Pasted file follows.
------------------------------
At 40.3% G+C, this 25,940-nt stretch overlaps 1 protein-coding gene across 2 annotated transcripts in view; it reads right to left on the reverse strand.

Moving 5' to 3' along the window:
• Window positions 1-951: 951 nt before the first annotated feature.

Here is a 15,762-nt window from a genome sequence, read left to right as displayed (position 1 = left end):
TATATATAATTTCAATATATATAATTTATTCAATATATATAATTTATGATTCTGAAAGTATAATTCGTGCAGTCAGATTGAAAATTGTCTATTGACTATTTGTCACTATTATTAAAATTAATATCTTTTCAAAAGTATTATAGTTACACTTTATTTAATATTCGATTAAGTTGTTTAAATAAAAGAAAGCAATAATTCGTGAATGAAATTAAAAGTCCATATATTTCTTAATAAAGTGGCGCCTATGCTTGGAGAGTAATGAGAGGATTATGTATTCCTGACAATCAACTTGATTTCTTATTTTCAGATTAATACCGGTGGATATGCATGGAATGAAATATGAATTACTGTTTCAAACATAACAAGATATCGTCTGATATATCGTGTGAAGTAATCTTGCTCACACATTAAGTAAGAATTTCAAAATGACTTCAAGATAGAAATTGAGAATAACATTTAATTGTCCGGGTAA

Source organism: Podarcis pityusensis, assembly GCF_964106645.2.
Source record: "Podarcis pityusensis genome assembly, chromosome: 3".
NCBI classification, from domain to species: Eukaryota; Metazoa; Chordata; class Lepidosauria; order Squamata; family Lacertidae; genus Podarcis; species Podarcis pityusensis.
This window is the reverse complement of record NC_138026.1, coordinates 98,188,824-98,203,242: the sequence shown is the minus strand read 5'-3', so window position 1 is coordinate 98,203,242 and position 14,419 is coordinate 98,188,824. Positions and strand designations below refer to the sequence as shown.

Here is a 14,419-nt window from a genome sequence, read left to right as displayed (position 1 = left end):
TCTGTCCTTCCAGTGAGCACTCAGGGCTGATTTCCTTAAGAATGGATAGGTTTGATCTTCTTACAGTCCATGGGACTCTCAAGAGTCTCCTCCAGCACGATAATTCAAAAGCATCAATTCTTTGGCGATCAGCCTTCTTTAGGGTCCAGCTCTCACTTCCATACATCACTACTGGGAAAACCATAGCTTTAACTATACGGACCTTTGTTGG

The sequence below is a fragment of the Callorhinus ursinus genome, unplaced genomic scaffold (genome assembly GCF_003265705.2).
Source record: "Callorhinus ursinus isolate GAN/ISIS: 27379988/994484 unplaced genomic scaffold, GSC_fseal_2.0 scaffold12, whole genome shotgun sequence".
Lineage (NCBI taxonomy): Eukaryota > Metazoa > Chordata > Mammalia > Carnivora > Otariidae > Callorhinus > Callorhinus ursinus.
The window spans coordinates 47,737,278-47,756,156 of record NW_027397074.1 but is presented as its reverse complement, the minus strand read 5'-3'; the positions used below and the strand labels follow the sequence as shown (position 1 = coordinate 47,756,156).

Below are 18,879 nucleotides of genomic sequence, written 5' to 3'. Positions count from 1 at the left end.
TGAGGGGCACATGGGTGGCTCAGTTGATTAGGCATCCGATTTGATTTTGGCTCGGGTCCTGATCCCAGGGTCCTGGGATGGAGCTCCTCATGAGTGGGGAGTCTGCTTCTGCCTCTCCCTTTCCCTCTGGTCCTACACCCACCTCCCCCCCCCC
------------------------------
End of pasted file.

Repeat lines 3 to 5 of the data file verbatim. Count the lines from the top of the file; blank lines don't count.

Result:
• Window positions 1-951: 951 nt before the first annotated feature.

Here is a 15,762-nt window from a genome sequence, read left to right as displayed (position 1 = left end):
TATATATAATTTCAATATATATAATTTATTCAATATATATAATTTATGATTCTGAAAGTATAATTCGTGCAGTCAGATTGAAAATTGTCTATTGACTATTTGTCACTATTATTAAAATTAATATCTTTTCAAAAGTATTATAGTTACACTTTATTTAATATTCGATTAAGTTGTTTAAATAAAAGAAAGCAATAATTCGTGAATGAAATTAAAAGTCCATATATTTCTTAATAAAGTGGCGCCTATGCTTGGAGAGTAATGAGAGGATTATGTATTCCTGACAATCAACTTGATTTCTTATTTTCAGATTAATACCGGTGGATATGCATGGAATGAAATATGAATTACTGTTTCAAACATAACAAGATATCGTCTGATATATCGTGTGAAGTAATCTTGCTCACACATTAAGTAAGAATTTCAAAATGACTTCAAGATAGAAATTGAGAATAACATTTAATTGTCCGGGTAA